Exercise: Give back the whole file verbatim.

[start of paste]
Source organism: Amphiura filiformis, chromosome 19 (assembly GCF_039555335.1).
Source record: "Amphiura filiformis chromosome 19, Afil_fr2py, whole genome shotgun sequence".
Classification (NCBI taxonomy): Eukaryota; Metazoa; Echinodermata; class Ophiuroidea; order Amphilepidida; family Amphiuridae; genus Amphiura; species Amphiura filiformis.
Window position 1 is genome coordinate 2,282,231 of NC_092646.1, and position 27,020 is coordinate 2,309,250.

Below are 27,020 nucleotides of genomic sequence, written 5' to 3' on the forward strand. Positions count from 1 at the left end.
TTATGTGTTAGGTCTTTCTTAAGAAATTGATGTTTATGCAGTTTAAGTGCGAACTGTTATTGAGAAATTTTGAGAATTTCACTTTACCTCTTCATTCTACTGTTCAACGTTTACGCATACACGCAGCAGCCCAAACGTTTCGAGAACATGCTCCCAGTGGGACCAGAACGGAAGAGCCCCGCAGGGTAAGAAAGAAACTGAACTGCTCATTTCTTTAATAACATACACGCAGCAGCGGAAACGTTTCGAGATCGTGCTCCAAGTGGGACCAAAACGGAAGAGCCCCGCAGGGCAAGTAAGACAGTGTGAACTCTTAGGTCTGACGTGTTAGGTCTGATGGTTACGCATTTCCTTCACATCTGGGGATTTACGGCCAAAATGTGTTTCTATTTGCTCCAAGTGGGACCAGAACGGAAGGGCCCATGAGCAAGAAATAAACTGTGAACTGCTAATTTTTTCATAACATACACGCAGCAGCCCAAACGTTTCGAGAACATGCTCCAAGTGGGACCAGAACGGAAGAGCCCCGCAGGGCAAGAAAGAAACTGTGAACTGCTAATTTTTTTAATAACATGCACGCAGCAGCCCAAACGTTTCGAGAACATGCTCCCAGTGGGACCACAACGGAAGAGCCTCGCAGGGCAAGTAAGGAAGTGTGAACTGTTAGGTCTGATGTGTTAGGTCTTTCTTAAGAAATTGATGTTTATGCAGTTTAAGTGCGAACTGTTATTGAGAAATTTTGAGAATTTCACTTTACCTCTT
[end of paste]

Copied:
Source organism: Amphiura filiformis, chromosome 19 (assembly GCF_039555335.1).
Source record: "Amphiura filiformis chromosome 19, Afil_fr2py, whole genome shotgun sequence".
Classification (NCBI taxonomy): Eukaryota; Metazoa; Echinodermata; class Ophiuroidea; order Amphilepidida; family Amphiuridae; genus Amphiura; species Amphiura filiformis.
Window position 1 is genome coordinate 2,282,231 of NC_092646.1, and position 27,020 is coordinate 2,309,250.

Below are 27,020 nucleotides of genomic sequence, written 5' to 3' on the forward strand. Positions count from 1 at the left end.
TTATGTGTTAGGTCTTTCTTAAGAAATTGATGTTTATGCAGTTTAAGTGCGAACTGTTATTGAGAAATTTTGAGAATTTCACTTTACCTCTTCATTCTACTGTTCAACGTTTACGCATACACGCAGCAGCCCAAACGTTTCGAGAACATGCTCCCAGTGGGACCAGAACGGAAGAGCCCCGCAGGGTAAGAAAGAAACTGAACTGCTCATTTCTTTAATAACATACACGCAGCAGCGGAAACGTTTCGAGATCGTGCTCCAAGTGGGACCAAAACGGAAGAGCCCCGCAGGGCAAGTAAGACAGTGTGAACTCTTAGGTCTGACGTGTTAGGTCTGATGGTTACGCATTTCCTTCACATCTGGGGATTTACGGCCAAAATGTGTTTCTATTTGCTCCAAGTGGGACCAGAACGGAAGGGCCCATGAGCAAGAAATAAACTGTGAACTGCTAATTTTTTCATAACATACACGCAGCAGCCCAAACGTTTCGAGAACATGCTCCAAGTGGGACCAGAACGGAAGAGCCCCGCAGGGCAAGAAAGAAACTGTGAACTGCTAATTTTTTTAATAACATGCACGCAGCAGCCCAAACGTTTCGAGAACATGCTCCCAGTGGGACCACAACGGAAGAGCCTCGCAGGGCAAGTAAGGAAGTGTGAACTGTTAGGTCTGATGTGTTAGGTCTTTCTTAAGAAATTGATGTTTATGCAGTTTAAGTGCGAACTGTTATTGAGAAATTTTGAGAATTTCACTTTACCTCTT